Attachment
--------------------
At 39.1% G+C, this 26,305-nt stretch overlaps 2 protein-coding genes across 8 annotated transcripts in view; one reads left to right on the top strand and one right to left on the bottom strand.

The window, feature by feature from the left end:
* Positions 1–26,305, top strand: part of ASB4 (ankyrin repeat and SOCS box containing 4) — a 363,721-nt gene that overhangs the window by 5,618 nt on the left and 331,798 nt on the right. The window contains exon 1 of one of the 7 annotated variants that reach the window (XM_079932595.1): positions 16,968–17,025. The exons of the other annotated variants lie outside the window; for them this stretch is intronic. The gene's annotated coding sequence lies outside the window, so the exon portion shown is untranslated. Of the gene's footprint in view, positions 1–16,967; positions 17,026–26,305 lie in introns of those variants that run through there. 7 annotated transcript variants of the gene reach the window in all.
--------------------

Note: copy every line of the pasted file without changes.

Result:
At 39.1% G+C, this 26,305-nt stretch overlaps 2 protein-coding genes across 8 annotated transcripts in view; one reads left to right on the top strand and one right to left on the bottom strand.

The window, feature by feature from the left end:
* Positions 1–26,305, top strand: part of ASB4 (ankyrin repeat and SOCS box containing 4) — a 363,721-nt gene that overhangs the window by 5,618 nt on the left and 331,798 nt on the right. The window contains exon 1 of one of the 7 annotated variants that reach the window (XM_079932595.1): positions 16,968–17,025. The exons of the other annotated variants lie outside the window; for them this stretch is intronic. The gene's annotated coding sequence lies outside the window, so the exon portion shown is untranslated. Of the gene's footprint in view, positions 1–16,967; positions 17,026–26,305 lie in introns of those variants that run through there. 7 annotated transcript variants of the gene reach the window in all.